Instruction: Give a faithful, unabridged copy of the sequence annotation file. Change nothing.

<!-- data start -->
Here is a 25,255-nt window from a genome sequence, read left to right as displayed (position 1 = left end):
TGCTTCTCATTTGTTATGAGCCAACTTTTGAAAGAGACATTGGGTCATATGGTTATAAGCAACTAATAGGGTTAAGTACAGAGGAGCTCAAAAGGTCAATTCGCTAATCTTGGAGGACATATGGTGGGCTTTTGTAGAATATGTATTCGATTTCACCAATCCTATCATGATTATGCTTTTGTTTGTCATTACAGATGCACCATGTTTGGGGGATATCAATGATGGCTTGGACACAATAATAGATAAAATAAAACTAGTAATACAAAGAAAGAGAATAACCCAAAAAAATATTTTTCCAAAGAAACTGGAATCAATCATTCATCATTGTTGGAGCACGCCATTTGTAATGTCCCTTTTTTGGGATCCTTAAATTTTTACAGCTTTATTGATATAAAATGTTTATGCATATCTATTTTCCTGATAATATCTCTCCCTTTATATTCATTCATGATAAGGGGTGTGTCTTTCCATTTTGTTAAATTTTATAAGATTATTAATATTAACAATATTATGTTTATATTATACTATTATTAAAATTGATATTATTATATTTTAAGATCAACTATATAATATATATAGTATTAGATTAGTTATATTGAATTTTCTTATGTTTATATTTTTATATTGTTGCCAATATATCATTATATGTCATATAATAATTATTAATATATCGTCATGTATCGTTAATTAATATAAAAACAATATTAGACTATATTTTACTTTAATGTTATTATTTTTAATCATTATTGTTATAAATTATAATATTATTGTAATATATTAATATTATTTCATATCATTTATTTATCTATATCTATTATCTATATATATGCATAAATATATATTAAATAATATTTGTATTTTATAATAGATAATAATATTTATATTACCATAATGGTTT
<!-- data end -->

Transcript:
Here is a 25,255-nt window from a genome sequence, read left to right as displayed (position 1 = left end):
TGCTTCTCATTTGTTATGAGCCAACTTTTGAAAGAGACATTGGGTCATATGGTTATAAGCAACTAATAGGGTTAAGTACAGAGGAGCTCAAAAGGTCAATTCGCTAATCTTGGAGGACATATGGTGGGCTTTTGTAGAATATGTATTCGATTTCACCAATCCTATCATGATTATGCTTTTGTTTGTCATTACAGATGCACCATGTTTGGGGGATATCAATGATGGCTTGGACACAATAATAGATAAAATAAAACTAGTAATACAAAGAAAGAGAATAACCCAAAAAAATATTTTTCCAAAGAAACTGGAATCAATCATTCATCATTGTTGGAGCACGCCATTTGTAATGTCCCTTTTTTGGGATCCTTAAATTTTTACAGCTTTATTGATATAAAATGTTTATGCATATCTATTTTCCTGATAATATCTCTCCCTTTATATTCATTCATGATAAGGGGTGTGTCTTTCCATTTTGTTAAATTTTATAAGATTATTAATATTAACAATATTATGTTTATATTATACTATTATTAAAATTGATATTATTATATTTTAAGATCAACTATATAATATATATAGTATTAGATTAGTTATATTGAATTTTCTTATGTTTATATTTTTATATTGTTGCCAATATATCATTATATGTCATATAATAATTATTAATATATCGTCATGTATCGTTAATTAATATAAAAACAATATTAGACTATATTTTACTTTAATGTTATTATTTTTAATCATTATTGTTATAAATTATAATATTATTGTAATATATTAATATTATTTCATATCATTTATTTATCTATATCTATTATCTATATATATGCATAAATATATATTAAATAATATTTGTATTTTATAATAGATAATAATATTTATATTACCATAATGGTTT